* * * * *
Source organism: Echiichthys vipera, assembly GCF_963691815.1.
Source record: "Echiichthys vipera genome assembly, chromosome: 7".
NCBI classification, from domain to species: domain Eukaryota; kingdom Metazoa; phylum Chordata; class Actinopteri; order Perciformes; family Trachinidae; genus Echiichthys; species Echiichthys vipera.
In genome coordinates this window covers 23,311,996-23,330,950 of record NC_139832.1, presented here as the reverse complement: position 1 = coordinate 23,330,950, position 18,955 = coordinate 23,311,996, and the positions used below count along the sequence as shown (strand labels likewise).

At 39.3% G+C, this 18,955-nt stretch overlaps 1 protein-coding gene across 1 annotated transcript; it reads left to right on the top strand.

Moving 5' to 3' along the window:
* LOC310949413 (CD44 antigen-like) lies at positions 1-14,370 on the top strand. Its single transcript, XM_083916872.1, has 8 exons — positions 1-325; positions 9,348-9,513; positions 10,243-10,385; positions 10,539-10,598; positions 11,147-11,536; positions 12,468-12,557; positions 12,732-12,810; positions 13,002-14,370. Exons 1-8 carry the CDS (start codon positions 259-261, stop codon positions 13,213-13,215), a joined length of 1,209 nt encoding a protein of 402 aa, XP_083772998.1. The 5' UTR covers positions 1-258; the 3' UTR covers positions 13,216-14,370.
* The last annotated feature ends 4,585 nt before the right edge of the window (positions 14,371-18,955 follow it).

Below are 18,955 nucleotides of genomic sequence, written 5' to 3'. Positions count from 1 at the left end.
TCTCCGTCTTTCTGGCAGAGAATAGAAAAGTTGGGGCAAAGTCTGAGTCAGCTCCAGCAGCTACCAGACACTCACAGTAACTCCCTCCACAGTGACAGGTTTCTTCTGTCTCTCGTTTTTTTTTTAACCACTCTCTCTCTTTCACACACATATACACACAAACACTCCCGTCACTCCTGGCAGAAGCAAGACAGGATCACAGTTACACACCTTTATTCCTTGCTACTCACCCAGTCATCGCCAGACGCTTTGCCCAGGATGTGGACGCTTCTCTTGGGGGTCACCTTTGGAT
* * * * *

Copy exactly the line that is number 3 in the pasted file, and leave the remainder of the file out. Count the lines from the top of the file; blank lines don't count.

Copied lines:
NCBI classification, from domain to species: domain Eukaryota; kingdom Metazoa; phylum Chordata; class Actinopteri; order Perciformes; family Trachinidae; genus Echiichthys; species Echiichthys vipera.